Shelley and the birth of biological science

“Mary Shelley made the necessary imaginative leap, and fashioned an image of [a] science which might one day come to pass” (Turney 41).

Shelley’s Frankenstein is a monumental work that marked a major shift in literature and culture. The work was born from a dream of Shelley’s that showed an experimenter generating a living and sentient being from inanimate matter: “…I saw the pale student of unhallowed arts kneeling beside the thing he had put together… Frightful must it be; for supremely frightful would be the effect of any human endeavor to mock the stupendous mechanism of the Creator… His success would terrify the artist; he would rush away from… [that] which had received such imperfect animation” (Shelley 168). Forming the basis for Victor’s animation of a creature from lifeless flesh, the dream also highlights a science that was only nascent during Shelley’s period: a science concerned with the elucidation and manipulation of the fundamental elements of life.

Shelley interestingly describes the work conducted in her dream as “unhallowed” and as mocking nature, relating to the traditional notion that Victor Frankenstein, and those life manipulators like him, defy nature through their scientific hubris. Among the most terrifying aspects of such a science, as it is articulated within the 1831 introduction to the novel, is the flawed human imitation of nature. The dangers of such an imitation, as described by past literary critics, is reflected in Victor Frankenstein’s “unnatural” paternal birth of the monster. Reared without a mother, and with an absent father, Frankenstein’s monster’s development leads to immense suffering for Victor, the monster, and others.

The novel’s themes regarding the manipulation and imitation of natural forces are among its most visionary and enduring aspects. Science writer Jon Turney argues that Shelley was prescient in her writing of Frankenstein through her focus upon a science which had yet to be fully established: “[Shelley] fashioned an image of a science working on the body to transform it, a science which might one day come to pass. Now that we are indeed building such a science, we can see that it has always been a part of the modern project. She saw this right at the start” (Turney 41). This notion of a body transforming science was derived from contemporary scientific influences. Erasmus Darwin—who is cited in the 1818 introduction to provide support for the events in Frankenstein (Shelley 5)—argued that life may be derived from non-living organic matter through a process known as spontaneous generation. Furthermore, the work of Luigi Galvani suggested that electricity was among the principle components to life, “Galvani… showed that electricity… could make the muscles of dead frogs twitch. [Other experiments] subsequently showed that facial grimaces and jaw movements could be evoked in recently executed criminals by passing an electrical current through their exposed brains” (Mackowiak 3). Both Galvani’s and Darwin’s theories were accepted during Shelley’s time, and indicated, along with other theories, that the secrets of life were close to being uncovered. Such research formed the theoretical foundation of Frankenstein’s underlying science and informed the nature of Victor Frankenstein’s experimental pursuits. Now in the modern day, such a science of bodily and natural manipulation has grown to maturity and offers technologies such as genetic engineering, animal cloning, synthetic organism development, and more.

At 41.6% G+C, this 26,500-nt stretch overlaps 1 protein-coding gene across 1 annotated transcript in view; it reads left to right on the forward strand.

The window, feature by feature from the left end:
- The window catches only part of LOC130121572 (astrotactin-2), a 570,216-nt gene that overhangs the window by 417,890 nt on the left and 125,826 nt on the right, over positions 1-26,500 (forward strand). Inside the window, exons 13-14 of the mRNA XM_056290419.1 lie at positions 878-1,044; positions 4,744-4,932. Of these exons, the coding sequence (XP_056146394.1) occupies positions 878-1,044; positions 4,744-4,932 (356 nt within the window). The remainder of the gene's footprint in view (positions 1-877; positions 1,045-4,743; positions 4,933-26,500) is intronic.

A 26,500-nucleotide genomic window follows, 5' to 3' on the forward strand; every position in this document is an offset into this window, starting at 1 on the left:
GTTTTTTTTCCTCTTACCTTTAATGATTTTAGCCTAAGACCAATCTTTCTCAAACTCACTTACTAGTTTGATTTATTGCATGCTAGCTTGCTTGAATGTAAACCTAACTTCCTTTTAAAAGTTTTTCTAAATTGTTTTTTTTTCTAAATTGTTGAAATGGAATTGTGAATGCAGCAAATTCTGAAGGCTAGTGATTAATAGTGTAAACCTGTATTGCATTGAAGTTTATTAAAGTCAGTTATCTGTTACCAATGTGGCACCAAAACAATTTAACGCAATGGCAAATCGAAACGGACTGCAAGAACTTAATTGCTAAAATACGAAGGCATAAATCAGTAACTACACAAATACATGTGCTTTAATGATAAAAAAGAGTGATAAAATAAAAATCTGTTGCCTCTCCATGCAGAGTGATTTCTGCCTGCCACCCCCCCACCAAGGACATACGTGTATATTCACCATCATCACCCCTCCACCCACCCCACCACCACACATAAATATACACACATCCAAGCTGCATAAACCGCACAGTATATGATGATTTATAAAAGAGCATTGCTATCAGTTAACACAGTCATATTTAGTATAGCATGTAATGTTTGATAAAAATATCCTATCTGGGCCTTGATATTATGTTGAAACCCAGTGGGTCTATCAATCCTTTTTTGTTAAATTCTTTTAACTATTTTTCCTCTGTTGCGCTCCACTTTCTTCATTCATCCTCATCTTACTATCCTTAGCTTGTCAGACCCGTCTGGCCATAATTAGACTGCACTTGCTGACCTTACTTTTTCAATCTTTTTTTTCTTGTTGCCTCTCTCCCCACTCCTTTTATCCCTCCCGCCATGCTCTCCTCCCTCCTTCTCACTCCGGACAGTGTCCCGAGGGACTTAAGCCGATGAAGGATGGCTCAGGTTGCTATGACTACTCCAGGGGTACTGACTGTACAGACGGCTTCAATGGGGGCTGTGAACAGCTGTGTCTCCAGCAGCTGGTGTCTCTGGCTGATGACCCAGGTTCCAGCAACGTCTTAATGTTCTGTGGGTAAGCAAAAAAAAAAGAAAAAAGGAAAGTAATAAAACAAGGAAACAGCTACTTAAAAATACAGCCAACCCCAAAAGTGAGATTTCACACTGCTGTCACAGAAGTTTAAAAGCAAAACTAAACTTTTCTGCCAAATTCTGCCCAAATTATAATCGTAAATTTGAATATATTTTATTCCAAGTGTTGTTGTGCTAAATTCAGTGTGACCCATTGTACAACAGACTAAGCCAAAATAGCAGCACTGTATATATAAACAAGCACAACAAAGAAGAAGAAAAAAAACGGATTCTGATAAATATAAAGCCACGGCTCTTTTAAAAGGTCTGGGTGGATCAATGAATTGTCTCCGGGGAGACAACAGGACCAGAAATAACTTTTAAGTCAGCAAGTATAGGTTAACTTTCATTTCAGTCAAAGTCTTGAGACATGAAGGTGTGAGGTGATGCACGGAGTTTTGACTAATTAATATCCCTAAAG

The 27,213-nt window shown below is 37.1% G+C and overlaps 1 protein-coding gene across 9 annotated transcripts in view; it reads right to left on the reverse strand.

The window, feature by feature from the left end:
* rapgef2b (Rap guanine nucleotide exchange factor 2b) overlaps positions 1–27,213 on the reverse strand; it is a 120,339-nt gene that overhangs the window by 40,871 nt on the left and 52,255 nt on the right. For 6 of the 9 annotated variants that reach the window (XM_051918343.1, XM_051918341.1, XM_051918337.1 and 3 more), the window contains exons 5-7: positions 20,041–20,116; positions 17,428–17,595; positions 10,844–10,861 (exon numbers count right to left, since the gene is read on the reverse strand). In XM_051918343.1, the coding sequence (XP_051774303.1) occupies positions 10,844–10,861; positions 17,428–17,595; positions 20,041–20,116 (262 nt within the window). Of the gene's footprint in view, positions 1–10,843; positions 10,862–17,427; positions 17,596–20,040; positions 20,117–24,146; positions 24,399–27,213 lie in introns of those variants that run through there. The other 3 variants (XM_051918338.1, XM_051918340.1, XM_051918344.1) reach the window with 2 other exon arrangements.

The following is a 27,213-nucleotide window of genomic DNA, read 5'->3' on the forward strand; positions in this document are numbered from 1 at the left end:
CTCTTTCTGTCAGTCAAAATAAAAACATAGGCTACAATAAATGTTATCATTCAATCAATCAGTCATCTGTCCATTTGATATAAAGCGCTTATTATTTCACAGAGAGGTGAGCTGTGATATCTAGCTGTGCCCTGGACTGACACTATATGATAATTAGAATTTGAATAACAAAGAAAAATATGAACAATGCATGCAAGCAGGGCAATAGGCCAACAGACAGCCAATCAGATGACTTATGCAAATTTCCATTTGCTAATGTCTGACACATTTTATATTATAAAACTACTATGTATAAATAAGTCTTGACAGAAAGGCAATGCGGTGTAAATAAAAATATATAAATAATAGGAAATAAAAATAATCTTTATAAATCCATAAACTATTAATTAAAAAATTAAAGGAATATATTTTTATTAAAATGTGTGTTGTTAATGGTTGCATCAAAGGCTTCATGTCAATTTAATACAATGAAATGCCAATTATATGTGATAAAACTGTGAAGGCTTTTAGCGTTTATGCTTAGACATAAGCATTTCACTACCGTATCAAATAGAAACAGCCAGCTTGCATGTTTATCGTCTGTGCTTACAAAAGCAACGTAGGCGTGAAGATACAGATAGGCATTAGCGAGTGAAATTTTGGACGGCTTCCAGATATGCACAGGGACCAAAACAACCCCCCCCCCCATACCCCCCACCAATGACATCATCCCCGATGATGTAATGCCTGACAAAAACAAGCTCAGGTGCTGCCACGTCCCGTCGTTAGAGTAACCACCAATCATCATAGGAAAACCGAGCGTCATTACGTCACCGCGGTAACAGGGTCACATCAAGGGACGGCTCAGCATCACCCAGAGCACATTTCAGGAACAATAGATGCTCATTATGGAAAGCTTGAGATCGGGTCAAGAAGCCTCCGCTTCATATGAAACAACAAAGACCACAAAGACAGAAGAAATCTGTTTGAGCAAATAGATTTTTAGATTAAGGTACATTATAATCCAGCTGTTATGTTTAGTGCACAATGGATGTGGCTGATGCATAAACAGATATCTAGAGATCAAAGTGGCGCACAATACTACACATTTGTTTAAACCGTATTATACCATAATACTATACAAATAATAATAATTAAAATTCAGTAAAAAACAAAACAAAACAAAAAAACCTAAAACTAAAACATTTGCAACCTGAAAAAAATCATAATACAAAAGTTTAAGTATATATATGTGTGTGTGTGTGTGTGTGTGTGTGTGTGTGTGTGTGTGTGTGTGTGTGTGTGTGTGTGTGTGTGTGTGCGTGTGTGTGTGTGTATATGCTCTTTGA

Image: Biology as a distinct science arose in the early 1800s and near the publication date of Frankenstein. This was a science whose distinction was its focus upon resolving the mysteries of life. Earlier biological investigations, such as those of Darwin and Galvani, sought to determine the nature and cause of life, and had informed the science depicted in Frankenstein. This painting depicts a vivisection of a dog for physiological investigation and demonstrates how nature, even living life, became a major site of scientific inquiry. EMILE-EDOUARD MOUCH VIA WIKIMEDIA COMMONS.

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Shelley, Mary. Frankenstein. Edited by J. Paul Hunter, 2nd Norton Critical Edition, W.W. Norton & Company, 2012.

Turney, Jon. Frankenstein’s Footsteps : Science, Genetics and Popular Culture. Yale University Press, 1998. EBSCOhost. Accessed 16 Apr. 2018.

Mackowiak, Philip A. “President’s Address: Mary Shelley, Frankenstein, and The Dark Side of Medical Science.” Transactions of the American Clinical and Climatological Association 125. 2014.

Vivisection of a dog, painting, Emile-Edouard Mouch via Wikimedia Commons. 1832.